Sorry for the length...just hoping there's some bit of information here that may help someone help me




Thanks for reading !
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Old 06-23-19, 11:18 PM
  #24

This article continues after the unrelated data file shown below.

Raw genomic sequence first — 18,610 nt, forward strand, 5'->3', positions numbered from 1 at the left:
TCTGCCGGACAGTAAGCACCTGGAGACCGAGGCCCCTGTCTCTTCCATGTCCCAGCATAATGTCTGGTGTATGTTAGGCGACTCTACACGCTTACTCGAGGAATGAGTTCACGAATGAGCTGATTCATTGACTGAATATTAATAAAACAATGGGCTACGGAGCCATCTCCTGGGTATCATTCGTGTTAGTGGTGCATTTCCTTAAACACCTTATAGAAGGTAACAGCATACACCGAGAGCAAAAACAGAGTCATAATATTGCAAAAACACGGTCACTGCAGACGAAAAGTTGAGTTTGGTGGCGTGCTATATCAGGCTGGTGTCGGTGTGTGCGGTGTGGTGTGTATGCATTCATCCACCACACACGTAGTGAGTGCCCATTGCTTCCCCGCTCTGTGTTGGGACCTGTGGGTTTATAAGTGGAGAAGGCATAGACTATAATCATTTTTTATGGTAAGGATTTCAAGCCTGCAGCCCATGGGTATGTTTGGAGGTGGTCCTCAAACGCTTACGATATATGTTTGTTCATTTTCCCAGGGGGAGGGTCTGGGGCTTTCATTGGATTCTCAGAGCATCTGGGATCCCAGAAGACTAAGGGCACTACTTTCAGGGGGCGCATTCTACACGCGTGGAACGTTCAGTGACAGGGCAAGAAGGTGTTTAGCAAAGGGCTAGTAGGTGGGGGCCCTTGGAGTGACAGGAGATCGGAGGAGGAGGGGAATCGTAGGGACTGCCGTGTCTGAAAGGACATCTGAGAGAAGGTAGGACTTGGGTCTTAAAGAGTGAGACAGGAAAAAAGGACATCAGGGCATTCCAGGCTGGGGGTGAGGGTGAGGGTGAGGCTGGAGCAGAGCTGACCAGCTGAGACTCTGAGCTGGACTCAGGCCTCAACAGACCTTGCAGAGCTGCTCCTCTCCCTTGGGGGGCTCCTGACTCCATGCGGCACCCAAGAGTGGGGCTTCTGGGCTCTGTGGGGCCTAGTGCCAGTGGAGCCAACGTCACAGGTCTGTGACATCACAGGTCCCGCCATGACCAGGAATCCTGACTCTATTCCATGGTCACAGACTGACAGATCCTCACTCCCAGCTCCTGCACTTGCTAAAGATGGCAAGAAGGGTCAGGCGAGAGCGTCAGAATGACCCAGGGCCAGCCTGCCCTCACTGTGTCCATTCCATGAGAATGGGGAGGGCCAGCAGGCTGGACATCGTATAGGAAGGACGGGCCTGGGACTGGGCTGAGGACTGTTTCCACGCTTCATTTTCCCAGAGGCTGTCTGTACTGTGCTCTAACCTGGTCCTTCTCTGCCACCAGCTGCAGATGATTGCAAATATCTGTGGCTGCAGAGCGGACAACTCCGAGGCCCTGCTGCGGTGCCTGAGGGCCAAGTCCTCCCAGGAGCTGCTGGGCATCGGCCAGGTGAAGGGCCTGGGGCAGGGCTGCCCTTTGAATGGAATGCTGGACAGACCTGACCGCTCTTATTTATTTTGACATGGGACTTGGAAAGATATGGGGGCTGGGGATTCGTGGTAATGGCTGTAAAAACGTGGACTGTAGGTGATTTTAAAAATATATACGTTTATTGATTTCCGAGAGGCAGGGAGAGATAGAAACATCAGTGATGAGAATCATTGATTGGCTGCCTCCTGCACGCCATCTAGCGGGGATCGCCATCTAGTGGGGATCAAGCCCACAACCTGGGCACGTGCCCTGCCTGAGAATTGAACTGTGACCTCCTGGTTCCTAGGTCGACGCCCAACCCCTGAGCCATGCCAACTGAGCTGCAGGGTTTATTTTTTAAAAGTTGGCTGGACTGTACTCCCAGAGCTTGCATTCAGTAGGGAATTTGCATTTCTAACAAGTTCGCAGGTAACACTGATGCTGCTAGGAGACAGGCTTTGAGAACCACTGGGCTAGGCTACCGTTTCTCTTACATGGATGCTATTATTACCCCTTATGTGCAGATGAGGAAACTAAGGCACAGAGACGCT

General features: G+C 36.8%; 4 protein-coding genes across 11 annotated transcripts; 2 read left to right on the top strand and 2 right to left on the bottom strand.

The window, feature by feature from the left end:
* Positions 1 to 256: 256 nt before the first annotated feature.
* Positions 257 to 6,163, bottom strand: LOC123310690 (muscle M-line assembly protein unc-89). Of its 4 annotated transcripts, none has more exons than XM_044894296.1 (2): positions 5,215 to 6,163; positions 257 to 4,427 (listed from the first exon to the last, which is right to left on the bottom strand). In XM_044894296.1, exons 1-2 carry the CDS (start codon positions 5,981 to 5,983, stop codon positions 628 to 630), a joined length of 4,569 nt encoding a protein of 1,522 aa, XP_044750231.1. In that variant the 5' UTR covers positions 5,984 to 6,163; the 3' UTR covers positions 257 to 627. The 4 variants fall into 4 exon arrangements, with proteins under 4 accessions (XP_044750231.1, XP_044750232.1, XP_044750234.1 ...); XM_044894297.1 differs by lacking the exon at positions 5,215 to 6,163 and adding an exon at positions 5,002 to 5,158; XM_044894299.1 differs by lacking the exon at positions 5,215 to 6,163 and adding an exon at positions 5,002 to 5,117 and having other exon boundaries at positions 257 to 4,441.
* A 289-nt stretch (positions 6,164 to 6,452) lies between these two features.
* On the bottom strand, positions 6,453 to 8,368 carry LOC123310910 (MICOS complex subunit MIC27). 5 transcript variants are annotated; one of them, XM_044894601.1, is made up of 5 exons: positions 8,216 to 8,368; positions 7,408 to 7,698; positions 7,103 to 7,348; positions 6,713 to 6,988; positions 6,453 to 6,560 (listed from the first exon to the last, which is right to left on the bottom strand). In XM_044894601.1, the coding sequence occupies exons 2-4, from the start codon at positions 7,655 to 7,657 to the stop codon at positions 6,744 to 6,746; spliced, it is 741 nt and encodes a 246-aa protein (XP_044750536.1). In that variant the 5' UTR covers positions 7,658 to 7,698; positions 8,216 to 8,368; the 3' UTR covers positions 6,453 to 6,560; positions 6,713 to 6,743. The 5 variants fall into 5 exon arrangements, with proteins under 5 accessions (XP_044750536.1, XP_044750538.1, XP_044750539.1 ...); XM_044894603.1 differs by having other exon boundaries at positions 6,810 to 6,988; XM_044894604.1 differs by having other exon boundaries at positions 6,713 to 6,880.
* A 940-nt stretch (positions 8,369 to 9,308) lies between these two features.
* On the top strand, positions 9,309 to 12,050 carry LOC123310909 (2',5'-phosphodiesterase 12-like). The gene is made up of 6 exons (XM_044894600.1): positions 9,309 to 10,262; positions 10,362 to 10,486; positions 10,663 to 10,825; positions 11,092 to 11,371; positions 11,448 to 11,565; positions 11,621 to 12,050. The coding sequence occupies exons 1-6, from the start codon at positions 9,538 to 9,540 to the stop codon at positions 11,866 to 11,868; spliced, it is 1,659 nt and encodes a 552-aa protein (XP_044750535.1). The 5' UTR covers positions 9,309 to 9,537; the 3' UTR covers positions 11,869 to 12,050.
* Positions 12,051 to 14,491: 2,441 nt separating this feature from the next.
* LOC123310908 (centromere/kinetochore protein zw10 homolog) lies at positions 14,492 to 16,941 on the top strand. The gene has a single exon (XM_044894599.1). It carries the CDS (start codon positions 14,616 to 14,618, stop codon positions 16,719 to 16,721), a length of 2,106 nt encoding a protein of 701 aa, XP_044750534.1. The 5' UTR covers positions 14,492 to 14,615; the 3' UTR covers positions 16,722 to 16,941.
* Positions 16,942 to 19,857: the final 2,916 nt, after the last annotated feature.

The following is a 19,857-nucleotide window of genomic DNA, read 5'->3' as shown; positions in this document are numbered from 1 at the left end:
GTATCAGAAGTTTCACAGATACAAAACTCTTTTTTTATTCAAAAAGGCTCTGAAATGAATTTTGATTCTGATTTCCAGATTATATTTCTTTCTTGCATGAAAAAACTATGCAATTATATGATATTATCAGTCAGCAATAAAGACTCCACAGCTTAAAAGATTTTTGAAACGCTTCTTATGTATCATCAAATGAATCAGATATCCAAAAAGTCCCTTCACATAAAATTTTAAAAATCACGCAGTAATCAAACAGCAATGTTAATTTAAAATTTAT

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I'm so sorry to hear about your seat hurting you. After 50 plus years of riding my regular seat with nose gave me a severe case of prostatitis. This led me to noseless seats which I am now riding with no ill affects. The reason for the prostatitis was misadjustment of the tilt after dropping my handlebar height. I raced on road for years and used shoes and cleats and later SPD pedals but don't use them now. Your lack of confidence with clipping into SPD pedals is natural. SPD pedals can be adjusted to allow a very easy clip in but won't hold your foot very strongly. This easy adjustment would allow you to clip and unclip very easily. Over time the SPD pedal can be tightened up to where more power can be put into your pedaling. As for people passing you on the trail whether you are on a hybrid or a full on carbon racing bicycle doesn't mean much. You are exercising and that is the main take away. If you are in some sort of keeping up with the Jones's then getting faster on the bicycle may be what you are more about. Neither of the above reasons are a wrong reason. Whatever gets you out and riding is a good thing. The technical problems you are having with your new bike need tending to. You seem to favor a larger frame than what you presently have. This means that possibly the handlebar unit is a bit too close to you. A longer stem is quite easily installed if that will put you at the proper and comfortable body angle. I never found longer stems to make the steering any worse so this fix is one I would recommend. Another problem can be that the handlebar unit is too low due to the smaller frame. Raising the handlebar is not that hard to do. Sometimes on newer bikes they left some extra steerer tube and you can put spacers under your stem and raise it. If not then a new stem that raises the handlebar unit can be installed to bring the bars up to where you are comfortable. Keep in mind these problems may have cropped up if you put drop handlebars on your hybrid also. Since you are so very comfortable on your hybrid you might put the SPD pedals on that bicycle with them adjusted loose and get more comfortable on them before putting them on your drop bar bicycle. The seat issue needs to be tended to. I am happy with a noseless seat made in Canada called The Spongy Wonder. Terrible name but a first rate product and it works well. Does not touch the pernium on a man nor any tender parts of a woman. No more numbness and injury. Keep riding, you are doing so well.